Project examines E. coli’s viability during romaine post-harvest cooling

Teresa Bergholz and Jade Mitchell, each Ph.D.’s with Michigan State College (MSU), hope to characterize the modifications that E. coli O157:H7 goes by on romaine lettuce throughout post-harvest chilly storage.

Their venture is titled “Quantifying danger related to modifications in EHEC physiology throughout post-harvest pre-processing phases of leafy inexperienced manufacturing.”

Their purpose is to develop an simply accessible on-line software that business can use to determine practices that cut back the dangers of E. coli O157:H7 transmission by way of romaine lettuce.

“Perhaps there’s one thing you are able to do to switch the best way you’re harvesting and cooling that permits you to cut back danger,” Bergholz stated. “Can we shift the harvest time and the way shortly we get it to the cooling heart?”

The Heart for Produce Security has awarded greater than $300,000 to fund this analysis venture.

In comparison with the rising season and processing, the time romaine spends in coolers and refrigerated transport after harvest isn’t very lengthy. Nonetheless, Bergholz thinks it’s an important place the place the venture can contribute details about what occurs throughout that brief time period.

Thus far the staff has reviewed printed literature on the topic and recognized knowledge gaps which have knowledgeable their danger mannequin. The researchers are additionally conducting laboratory experiments that simulate cooling and transportation of romaine.

Bergholz sought business enter to precisely replicate real-world eventualities.

“We’ve benefited a lot from our business companions who shared their anonymized harvest temperature knowledge,” she stated. “We may by no means have collected the 5,000 knowledge factors that they shared with us. They’ve been amassing this knowledge for years.”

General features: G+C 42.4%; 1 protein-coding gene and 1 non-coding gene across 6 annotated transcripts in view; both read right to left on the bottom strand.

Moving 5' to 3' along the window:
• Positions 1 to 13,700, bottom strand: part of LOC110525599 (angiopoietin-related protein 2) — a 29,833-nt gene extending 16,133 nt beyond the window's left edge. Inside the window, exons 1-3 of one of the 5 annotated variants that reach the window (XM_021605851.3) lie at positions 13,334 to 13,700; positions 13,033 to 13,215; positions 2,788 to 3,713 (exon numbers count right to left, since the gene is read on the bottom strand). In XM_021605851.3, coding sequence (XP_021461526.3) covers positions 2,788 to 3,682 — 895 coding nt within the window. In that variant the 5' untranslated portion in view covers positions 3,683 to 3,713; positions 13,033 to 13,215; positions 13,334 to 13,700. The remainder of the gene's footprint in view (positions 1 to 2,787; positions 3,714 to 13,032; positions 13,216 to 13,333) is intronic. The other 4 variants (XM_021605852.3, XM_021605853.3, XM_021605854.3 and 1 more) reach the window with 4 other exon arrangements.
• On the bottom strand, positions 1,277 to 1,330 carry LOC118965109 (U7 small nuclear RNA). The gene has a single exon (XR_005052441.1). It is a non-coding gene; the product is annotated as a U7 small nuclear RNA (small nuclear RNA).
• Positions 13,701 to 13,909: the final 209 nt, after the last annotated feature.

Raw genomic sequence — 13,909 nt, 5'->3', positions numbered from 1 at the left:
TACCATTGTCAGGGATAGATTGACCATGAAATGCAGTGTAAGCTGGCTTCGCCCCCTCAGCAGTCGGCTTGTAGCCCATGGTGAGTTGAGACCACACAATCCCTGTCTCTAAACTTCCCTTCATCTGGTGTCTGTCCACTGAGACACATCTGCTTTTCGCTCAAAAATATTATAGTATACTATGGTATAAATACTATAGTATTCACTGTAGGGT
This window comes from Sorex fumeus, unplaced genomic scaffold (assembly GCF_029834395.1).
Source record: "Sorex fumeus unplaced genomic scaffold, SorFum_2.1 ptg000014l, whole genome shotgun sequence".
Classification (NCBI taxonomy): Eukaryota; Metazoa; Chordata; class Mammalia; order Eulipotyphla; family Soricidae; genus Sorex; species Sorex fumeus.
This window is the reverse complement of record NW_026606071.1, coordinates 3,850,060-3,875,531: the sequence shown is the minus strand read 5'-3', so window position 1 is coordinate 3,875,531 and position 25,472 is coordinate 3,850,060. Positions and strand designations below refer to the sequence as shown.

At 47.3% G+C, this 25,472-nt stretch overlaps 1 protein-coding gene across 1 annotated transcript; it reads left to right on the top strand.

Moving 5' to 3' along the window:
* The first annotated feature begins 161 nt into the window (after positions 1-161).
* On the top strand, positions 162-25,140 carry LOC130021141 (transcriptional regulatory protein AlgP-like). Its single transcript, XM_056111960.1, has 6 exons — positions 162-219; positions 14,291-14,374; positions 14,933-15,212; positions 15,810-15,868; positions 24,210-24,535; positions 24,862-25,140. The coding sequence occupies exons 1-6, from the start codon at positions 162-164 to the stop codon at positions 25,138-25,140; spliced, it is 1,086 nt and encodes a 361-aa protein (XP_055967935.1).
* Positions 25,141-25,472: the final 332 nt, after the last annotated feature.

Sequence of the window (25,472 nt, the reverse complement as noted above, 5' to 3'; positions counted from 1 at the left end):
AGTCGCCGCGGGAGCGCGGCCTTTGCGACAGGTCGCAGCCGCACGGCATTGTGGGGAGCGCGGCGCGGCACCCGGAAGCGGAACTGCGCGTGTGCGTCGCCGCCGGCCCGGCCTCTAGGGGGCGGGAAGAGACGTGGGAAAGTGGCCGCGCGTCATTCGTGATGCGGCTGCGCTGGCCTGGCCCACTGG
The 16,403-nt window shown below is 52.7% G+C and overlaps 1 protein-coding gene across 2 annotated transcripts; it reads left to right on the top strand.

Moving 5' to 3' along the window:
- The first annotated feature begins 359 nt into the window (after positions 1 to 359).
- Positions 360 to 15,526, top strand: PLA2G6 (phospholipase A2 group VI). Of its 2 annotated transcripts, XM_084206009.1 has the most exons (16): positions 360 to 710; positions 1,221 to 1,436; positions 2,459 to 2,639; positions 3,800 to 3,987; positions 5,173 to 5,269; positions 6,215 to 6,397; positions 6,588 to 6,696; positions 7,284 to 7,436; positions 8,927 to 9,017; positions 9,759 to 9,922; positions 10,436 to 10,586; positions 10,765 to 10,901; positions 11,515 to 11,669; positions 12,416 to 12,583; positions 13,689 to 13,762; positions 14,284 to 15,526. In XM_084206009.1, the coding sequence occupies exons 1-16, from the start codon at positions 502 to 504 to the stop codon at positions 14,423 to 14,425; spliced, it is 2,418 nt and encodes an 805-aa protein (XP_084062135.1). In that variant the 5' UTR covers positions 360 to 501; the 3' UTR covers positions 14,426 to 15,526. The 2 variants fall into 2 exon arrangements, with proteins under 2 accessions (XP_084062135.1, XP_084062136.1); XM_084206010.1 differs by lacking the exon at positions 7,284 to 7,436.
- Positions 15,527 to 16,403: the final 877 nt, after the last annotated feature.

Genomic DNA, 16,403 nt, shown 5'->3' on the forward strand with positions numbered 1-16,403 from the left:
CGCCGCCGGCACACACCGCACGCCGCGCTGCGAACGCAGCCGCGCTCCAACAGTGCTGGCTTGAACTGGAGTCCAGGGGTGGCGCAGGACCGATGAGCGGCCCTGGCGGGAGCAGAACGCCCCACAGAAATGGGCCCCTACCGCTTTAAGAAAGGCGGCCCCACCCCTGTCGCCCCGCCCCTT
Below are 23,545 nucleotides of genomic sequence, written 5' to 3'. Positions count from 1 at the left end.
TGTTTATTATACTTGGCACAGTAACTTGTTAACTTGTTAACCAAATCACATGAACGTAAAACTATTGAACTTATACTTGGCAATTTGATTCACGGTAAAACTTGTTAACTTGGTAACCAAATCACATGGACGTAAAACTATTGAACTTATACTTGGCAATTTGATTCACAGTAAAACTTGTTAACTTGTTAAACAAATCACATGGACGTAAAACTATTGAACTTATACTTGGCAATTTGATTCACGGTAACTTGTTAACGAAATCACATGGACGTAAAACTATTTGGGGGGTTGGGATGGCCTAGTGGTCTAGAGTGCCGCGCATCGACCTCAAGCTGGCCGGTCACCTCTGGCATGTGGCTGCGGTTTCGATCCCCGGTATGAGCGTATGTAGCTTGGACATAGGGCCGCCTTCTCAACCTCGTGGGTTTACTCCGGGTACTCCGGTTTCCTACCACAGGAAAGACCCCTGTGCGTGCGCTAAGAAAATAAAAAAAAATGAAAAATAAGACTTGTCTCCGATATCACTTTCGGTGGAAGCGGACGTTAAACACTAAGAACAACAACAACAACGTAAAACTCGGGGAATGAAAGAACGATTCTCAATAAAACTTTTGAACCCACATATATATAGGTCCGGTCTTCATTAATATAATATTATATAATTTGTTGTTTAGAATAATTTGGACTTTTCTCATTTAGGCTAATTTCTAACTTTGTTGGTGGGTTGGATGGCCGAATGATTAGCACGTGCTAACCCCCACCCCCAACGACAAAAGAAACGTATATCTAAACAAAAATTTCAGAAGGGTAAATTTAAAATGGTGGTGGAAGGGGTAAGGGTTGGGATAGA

“This knowledge is invaluable as a result of we have to have circumstances within the lab that make sense,” Bergholz stated. “When now we have a greater sense of the circumstances which might be truly taking place within the discipline, it helps us tremendously.”

After inoculating a number of lettuce crops with E. coli O157:H7, the researchers put them in a development chamber for a day. They then reduce the romaine and place the items in a cooler to simulate harvest and chilly storage.

Every day over a five-day interval, the researchers pull samples and assay them for the pathogen. Of specific curiosity was the pathogen’s state of dormancy.

When beneath stress, E. coli O157:H7 can transition to a dormant state labeled as both persister or viable non-culturable (VBNC) state. Within the dormant state, cells don’t reproduce, however should still trigger illness. 

When the stressor is eliminated, the metabolism of cells within the persister state can return to regular. The cells within the VBNC state can’t be cultured on an agar medium, stopping generally used detection strategies. 

As a part of the venture, the researchers plan to look at whether or not chilly storage impacts persister and VBNC transition.

“There’s nonetheless a lot that we don’t perceive concerning the persister state and the way that could be a part of the continuum into VBNC,” she stated. “We don’t know if being within the persister state impacts detection. We plan to purposely pressure cells into the persister state and decide whether or not we are able to detect them with business detection strategies.”

The analysis outcomes can be used to assist fill within the gaps of the risk-assessment mannequin, which is able to give attention to practices to scale back E. coli O157:H7 danger through the window between romaine harvest and pre-processing.

Extra about this analysis may be found here.

About CPS: The Heart for Produce Security (CPS) is a 501(c)(3), U.S. tax-exempt, charitable group centered solely on offering the produce business and authorities with open entry to the actionable info wanted to repeatedly improve the protection of recent produce.

(To join a free subscription to Meals Security Information, click here.)


Leave a Reply

Your email address will not be published. Required fields are marked *